April 4, 2018

Posted by orrinj at 7:30 PM


Posted by orrinj at 7:28 PM


Posted by orrinj at 3:22 PM


Judge skewers Manafort's civil case challenging Mueller's powers (Sarah N. Lynch, 4/04/18, Reuters) 

"I don't really understand what is left of your case," U.S. District Court Judge Amy Berman Jackson said to Kevin Downing, Manafort's attorney, after peppering him with a lengthy series of questions.

Posted by orrinj at 3:04 PM


Why Silicon Valley is obsessed with this $95 pair of sneakers (Jeanette Settembre, 4/04/18, Moneyish)
The kicks are among "the comfortable walking shoes for travel," according to Conde Nast Traveler, which raves that they're supersoft and made to feel like you're "walking on a cloud." They're crafted entirely from sustainable New Zealand merino wool, cooling eucalyptus fiber and flexible rubber; AllBirds' site says they're "naturally soft, cozy all over, and (fit) your every move." The brand suggests customers wear them sans socks to truly absorb their cooling properties.

AllBirds has sold one pair of Wool Runners shoes per second since its March debut, according to Business Insider. Now, the brand is partnering with Nordstrom for a pop-up as part of the Seattle-based retailer's effort to incorporate smaller, new startups in its stores.

The shoes -- available for men and women in gray, neutral, millennial pink, red, lavender and mint -- will be on sale through May 20 while supplies last.

Posted by orrinj at 1:37 PM


"Close to tears, he left at the intermission": how Stanley Kubrick upset Arthur C Clarke:  The clash of wills behind 2001: a Space Odyssey reminds me that scientific education, not mystery, was always closest to my friend's heart. (MICHAEL MOORCOCK, 4/04/18, New Statesman) 

There are several published accounts of how the 1968 film 2001: a Space ­Odyssey came into being. I understood from Arthur that he was somewhat frustrated by the erratic schedule of its director, Stanley Kubrick. Consequently, the novel, which they were supposed to write before the film appeared, came out after the initial release date. But in the main he seemed happy with the collaboration, even up to the time that rough cuts were being shown. He was, I know, afraid that what with Kubrick's inability to settle down and collaborate on the novel, with the result that the book was due to come out after the cinematic release, it might look like a novelisation of the film rather than an ­original work.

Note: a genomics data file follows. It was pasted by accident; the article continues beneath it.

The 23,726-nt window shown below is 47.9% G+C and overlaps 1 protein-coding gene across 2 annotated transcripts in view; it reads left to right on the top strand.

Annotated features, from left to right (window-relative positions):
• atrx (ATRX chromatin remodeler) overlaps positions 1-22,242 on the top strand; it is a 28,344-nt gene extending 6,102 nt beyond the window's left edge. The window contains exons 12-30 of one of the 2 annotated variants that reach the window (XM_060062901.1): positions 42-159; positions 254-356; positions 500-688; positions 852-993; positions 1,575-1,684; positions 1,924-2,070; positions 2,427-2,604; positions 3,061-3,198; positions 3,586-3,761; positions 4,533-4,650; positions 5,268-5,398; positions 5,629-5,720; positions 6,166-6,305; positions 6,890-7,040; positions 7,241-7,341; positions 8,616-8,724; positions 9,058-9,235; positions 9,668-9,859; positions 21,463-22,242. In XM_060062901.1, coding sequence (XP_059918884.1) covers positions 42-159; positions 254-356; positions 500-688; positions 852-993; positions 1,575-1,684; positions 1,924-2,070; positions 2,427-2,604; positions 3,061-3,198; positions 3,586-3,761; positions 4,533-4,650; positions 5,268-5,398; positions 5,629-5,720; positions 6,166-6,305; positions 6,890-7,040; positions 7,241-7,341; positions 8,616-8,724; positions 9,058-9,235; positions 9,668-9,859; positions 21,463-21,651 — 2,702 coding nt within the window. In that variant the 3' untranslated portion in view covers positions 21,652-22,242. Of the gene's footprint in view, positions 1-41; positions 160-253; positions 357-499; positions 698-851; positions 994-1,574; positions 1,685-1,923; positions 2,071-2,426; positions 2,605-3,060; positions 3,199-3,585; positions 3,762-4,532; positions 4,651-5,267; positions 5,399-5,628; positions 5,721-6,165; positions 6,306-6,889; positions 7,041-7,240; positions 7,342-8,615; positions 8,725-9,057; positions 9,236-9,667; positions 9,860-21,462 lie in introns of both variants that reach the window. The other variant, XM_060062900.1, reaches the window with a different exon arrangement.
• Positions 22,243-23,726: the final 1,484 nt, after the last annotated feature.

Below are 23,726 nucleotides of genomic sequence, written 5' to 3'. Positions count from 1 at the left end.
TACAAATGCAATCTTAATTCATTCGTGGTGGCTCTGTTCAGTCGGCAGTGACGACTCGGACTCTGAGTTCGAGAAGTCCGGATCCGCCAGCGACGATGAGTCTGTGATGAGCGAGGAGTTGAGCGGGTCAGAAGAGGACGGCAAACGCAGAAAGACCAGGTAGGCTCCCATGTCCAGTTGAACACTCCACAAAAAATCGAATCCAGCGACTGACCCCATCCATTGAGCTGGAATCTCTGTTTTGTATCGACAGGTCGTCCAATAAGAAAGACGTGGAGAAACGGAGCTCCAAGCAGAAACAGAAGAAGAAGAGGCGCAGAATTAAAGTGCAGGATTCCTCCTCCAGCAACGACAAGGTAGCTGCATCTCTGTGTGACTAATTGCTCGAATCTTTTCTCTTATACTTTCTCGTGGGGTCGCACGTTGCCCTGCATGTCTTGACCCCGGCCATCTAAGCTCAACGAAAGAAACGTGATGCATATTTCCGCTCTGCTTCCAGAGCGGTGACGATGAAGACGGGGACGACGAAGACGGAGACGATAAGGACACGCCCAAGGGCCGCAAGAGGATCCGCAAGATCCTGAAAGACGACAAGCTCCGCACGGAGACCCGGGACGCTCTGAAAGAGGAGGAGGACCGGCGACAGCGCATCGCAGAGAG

Based primarily on his short story "The Sentinel", together with other published fact and fiction, the film was very much a joint effort, although Arthur was overly modest about his contribution. For his part, Kubrick seemed unable to come up with an ending that suited him. When I visited the set, the film was already about two years behind schedule and well over budget. I saw several alternative finale scenes constructed that were later abandoned. In one version, the monolith turned out to be some kind of alien spaceship. I also knew something that I don't think Arthur ever did: Kubrick was at some point dissatisfied with the collaboration, approaching other writers (including J G Ballard and myself) to work on the film. He knew neither Ballard nor me personally. We refused for several reasons. I felt it would be disloyal to accept.

I guessed the problem was a difference in personality. Arthur was a scientific educator. Explanations were his forte. He was uncomfortable with most forms of ambiguity. Kubrick, on the other hand, was an intuitive director, inclined to leave interpretation to the audience. These differences were barely acknowledged. Neither did Kubrick tell Arthur of his concerns regarding the final version. Where, thanks to Arthur, the film was heavy with voice-over explication and clarifications of scenes, Kubrick wanted the story to be told almost entirely visually.

Without consulting or confronting his co-creator, Kubrick cut a huge amount of Arthur's voice-over explanation during the final edit. This decision probably contributed significantly to the film's success but Arthur was unprepared for it. When he addressed MGM executives at a dinner in his honour before the premiere, he spoke warmly of Kubrick, declaring that there had been no serious disagreements between them in all the years they had worked together, but he had yet to see the final cut.

My own guess at the time was that Kubrick wasn't at ease with any proposed resolution but had nothing better to offer in place of his co-writer's "Star Child" ending. We know now that the long final sequence, offered without explanation, was probably what helped turn the film into the success it became, but the rather unresponsive expressions on the faces of the MGM executives whom Arthur had addressed in his speech showed that they were by no means convinced they had a winner.

What had impressed me on my visit to the set was the dedicated enthusiasm of the Nasa advisers, who had offices at the studios. You could walk into a room and find a fully equipped spacesuit hanging behind the door. There were star-charts and diagrams on the walls; exploded drawings, models, mock-ups and pictures of spaceships and equipment. I saw Roy Carnon's paintings of Jupiter and large sketches of scenes that would soon become every filmgoer's idea of what the future in space would look like. The main set was dominated by a huge, fully working centrifuge, built at vast cost by Vickers-Armstrongs, the British engineering firm. Every technician I met talked about the project with such commitment that I was soon infected by the conviction that we really were preparing an expedition to Jupiter. Computer-generated imagery did not yet exist, and so a great deal had to be built or painted close to full size.